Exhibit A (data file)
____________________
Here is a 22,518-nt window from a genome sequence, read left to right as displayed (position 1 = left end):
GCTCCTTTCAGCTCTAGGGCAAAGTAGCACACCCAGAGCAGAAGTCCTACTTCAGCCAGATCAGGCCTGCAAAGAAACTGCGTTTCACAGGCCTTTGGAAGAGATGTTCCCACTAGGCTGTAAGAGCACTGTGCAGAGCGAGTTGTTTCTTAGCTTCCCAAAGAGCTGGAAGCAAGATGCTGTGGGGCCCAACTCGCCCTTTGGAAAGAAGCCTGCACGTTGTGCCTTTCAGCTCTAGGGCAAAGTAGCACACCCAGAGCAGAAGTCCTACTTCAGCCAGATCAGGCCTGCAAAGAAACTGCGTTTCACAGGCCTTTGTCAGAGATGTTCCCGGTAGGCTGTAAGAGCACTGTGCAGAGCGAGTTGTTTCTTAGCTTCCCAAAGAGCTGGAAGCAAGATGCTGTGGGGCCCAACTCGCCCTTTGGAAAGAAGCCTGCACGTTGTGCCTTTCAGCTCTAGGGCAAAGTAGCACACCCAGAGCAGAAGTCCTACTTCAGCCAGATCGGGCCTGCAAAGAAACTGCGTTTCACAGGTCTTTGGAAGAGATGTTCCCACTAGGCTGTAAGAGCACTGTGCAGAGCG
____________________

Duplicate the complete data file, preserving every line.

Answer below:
Here is a 22,518-nt window from a genome sequence, read left to right as displayed (position 1 = left end):
GCTCCTTTCAGCTCTAGGGCAAAGTAGCACACCCAGAGCAGAAGTCCTACTTCAGCCAGATCAGGCCTGCAAAGAAACTGCGTTTCACAGGCCTTTGGAAGAGATGTTCCCACTAGGCTGTAAGAGCACTGTGCAGAGCGAGTTGTTTCTTAGCTTCCCAAAGAGCTGGAAGCAAGATGCTGTGGGGCCCAACTCGCCCTTTGGAAAGAAGCCTGCACGTTGTGCCTTTCAGCTCTAGGGCAAAGTAGCACACCCAGAGCAGAAGTCCTACTTCAGCCAGATCAGGCCTGCAAAGAAACTGCGTTTCACAGGCCTTTGTCAGAGATGTTCCCGGTAGGCTGTAAGAGCACTGTGCAGAGCGAGTTGTTTCTTAGCTTCCCAAAGAGCTGGAAGCAAGATGCTGTGGGGCCCAACTCGCCCTTTGGAAAGAAGCCTGCACGTTGTGCCTTTCAGCTCTAGGGCAAAGTAGCACACCCAGAGCAGAAGTCCTACTTCAGCCAGATCGGGCCTGCAAAGAAACTGCGTTTCACAGGTCTTTGGAAGAGATGTTCCCACTAGGCTGTAAGAGCACTGTGCAGAGCG